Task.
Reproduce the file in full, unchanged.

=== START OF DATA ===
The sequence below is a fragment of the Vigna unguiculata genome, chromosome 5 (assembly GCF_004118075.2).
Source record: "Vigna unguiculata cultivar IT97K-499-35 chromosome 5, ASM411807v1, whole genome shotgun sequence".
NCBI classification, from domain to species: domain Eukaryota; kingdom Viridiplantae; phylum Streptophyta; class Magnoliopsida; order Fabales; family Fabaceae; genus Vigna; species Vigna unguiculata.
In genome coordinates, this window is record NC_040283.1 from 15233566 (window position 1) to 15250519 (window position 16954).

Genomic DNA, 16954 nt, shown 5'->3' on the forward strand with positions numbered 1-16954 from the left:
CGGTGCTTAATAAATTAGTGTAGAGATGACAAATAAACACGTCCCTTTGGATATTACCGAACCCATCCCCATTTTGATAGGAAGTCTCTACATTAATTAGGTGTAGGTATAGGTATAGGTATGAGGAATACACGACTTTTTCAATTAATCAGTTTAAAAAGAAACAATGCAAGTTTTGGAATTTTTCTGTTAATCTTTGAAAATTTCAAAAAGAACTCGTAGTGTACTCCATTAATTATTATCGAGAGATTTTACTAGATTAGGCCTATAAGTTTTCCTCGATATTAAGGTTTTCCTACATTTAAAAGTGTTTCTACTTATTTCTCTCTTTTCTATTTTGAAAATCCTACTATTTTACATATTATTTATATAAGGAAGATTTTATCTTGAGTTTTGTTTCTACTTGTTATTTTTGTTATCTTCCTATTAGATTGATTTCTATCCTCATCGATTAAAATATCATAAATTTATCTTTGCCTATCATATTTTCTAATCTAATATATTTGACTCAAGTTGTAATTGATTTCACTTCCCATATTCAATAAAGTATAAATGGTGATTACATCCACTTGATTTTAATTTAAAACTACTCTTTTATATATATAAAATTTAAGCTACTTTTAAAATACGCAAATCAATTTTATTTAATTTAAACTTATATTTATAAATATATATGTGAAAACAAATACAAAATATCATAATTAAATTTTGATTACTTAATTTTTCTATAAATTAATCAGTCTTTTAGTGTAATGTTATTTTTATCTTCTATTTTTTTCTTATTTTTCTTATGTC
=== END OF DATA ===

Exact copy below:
The sequence below is a fragment of the Vigna unguiculata genome, chromosome 5 (assembly GCF_004118075.2).
Source record: "Vigna unguiculata cultivar IT97K-499-35 chromosome 5, ASM411807v1, whole genome shotgun sequence".
NCBI classification, from domain to species: domain Eukaryota; kingdom Viridiplantae; phylum Streptophyta; class Magnoliopsida; order Fabales; family Fabaceae; genus Vigna; species Vigna unguiculata.
In genome coordinates, this window is record NC_040283.1 from 15233566 (window position 1) to 15250519 (window position 16954).

Genomic DNA, 16954 nt, shown 5'->3' on the forward strand with positions numbered 1-16954 from the left:
CGGTGCTTAATAAATTAGTGTAGAGATGACAAATAAACACGTCCCTTTGGATATTACCGAACCCATCCCCATTTTGATAGGAAGTCTCTACATTAATTAGGTGTAGGTATAGGTATAGGTATGAGGAATACACGACTTTTTCAATTAATCAGTTTAAAAAGAAACAATGCAAGTTTTGGAATTTTTCTGTTAATCTTTGAAAATTTCAAAAAGAACTCGTAGTGTACTCCATTAATTATTATCGAGAGATTTTACTAGATTAGGCCTATAAGTTTTCCTCGATATTAAGGTTTTCCTACATTTAAAAGTGTTTCTACTTATTTCTCTCTTTTCTATTTTGAAAATCCTACTATTTTACATATTATTTATATAAGGAAGATTTTATCTTGAGTTTTGTTTCTACTTGTTATTTTTGTTATCTTCCTATTAGATTGATTTCTATCCTCATCGATTAAAATATCATAAATTTATCTTTGCCTATCATATTTTCTAATCTAATATATTTGACTCAAGTTGTAATTGATTTCACTTCCCATATTCAATAAAGTATAAATGGTGATTACATCCACTTGATTTTAATTTAAAACTACTCTTTTATATATATAAAATTTAAGCTACTTTTAAAATACGCAAATCAATTTTATTTAATTTAAACTTATATTTATAAATATATATGTGAAAACAAATACAAAATATCATAATTAAATTTTGATTACTTAATTTTTCTATAAATTAATCAGTCTTTTAGTGTAATGTTATTTTTATCTTCTATTTTTTTCTTATTTTTCTTATGTC